The recent Heartbleed bug has caused quite a stir, and with good reason. One of the basic foundations of secure Internet use over the last two decades has been the ability to send and receive sensitive data by using encryption in the form of the “Secure Sockets Layer”, or SSL, which is the HTTPS:\\ that many of us are familiar with.
The recent bug disclosure has revealed that certain versions of this protocol (specifically OpenSSL 1.0.1) have had a bug since December 31, 2011 and active exploits, which allowed attackers to view the memory of affected systems, including the decrypted usernames and passwords of users, have existed since at least March 2014, if not before. The implications to Internet users everywhere are huge and it will take some time to determine the scope of what has happened.
Though there is no evidence of a breach within the Spokeo system, in the short term, Spokeo’s dedicated information security team addressed the issue immediately and we have also implemented increased security controls to mitigate this attack. Most of the high-traffic and sensitive sites on the Internet have done the same.
Because the vulnerability puts almost everyone at risk, below are some tips from Spokeo’s Information Security Manager detailing what you can do to ensure that your exposure to adverse incidents on the Internet is limited. Many of these suggestions are not directly related to the Heartbleed bug but are considered best practices to ensure protection of your online information as you go about your normal daily business:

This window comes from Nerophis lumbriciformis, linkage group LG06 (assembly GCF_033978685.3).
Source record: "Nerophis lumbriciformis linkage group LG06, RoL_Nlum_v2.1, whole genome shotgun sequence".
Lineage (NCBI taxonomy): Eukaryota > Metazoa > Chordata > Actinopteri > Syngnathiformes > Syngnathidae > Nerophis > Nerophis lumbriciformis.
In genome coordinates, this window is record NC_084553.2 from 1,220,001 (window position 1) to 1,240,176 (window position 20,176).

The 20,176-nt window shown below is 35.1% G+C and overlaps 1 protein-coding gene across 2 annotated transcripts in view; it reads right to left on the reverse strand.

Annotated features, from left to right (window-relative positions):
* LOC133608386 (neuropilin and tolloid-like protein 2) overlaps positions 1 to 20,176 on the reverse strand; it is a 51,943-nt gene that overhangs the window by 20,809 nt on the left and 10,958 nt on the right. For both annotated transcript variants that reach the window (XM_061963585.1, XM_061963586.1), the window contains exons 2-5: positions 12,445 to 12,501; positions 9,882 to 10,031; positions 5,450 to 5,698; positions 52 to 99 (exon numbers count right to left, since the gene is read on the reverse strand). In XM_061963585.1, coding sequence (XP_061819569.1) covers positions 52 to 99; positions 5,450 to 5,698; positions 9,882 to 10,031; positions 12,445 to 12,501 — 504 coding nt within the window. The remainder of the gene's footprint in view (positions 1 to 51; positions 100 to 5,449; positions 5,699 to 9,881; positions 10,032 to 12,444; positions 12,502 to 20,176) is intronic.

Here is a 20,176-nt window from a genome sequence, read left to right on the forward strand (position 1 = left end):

– CHANGE YOUR PASSWORDS! But first make sure that the sites on which you are changing them have updated their systems and SSL certificates
– Ensure password complexity. Your chosen words should have at least eight characters minimum, (12+ recommended), and a mixture of numbers, letters, symbols.
– Use a password manager (Keepass, Lastpass) to control your passwords and generate strong, random passwords, which are different for each site.
– Use 2-step (aka two-factor) authentication, where offered, for every site where sensitive or personal data is used. “Google Authenticator” is an example of this, allowing you to turn on SMS code verification whenever someone attempts to log in to your accounts.
– Do not share your password with others or repeat it across different sites.
– Use trusted devices and networks when logging into any site that you consider sensitive. This includes email and shopping sites that store your credit card data!
– Ensure you’ve installed an appropriate anti-malware program and enabled both real-time protection and regular scanning on your personal devices.
– Make sure your operating system and anti-malware products are kept patched and up-to-date.
– Run your computer as a normal user, not as an administrator (i.e. elevate your privileges only when you need to install a program, etc).
– Be suspicious of: 1. links within email, especially from untrusted sources, 2. requests from your bank or other vendors for personal information when initiated from their end, 3. USB keys and other devices, especially if they are not new or discovered (at a conference, on the ground, etc), 4. Less-travelled or smaller-company websites (such as torrent sites, etc) which might not make security a high priority
For more information on protecting yourself online, see the United States Computer Emergency Readiness Team’s (US-CERT) website at: https://www.us-cert.gov/ncas/tips. I’ve also provided some additional information regarding certificate checking here.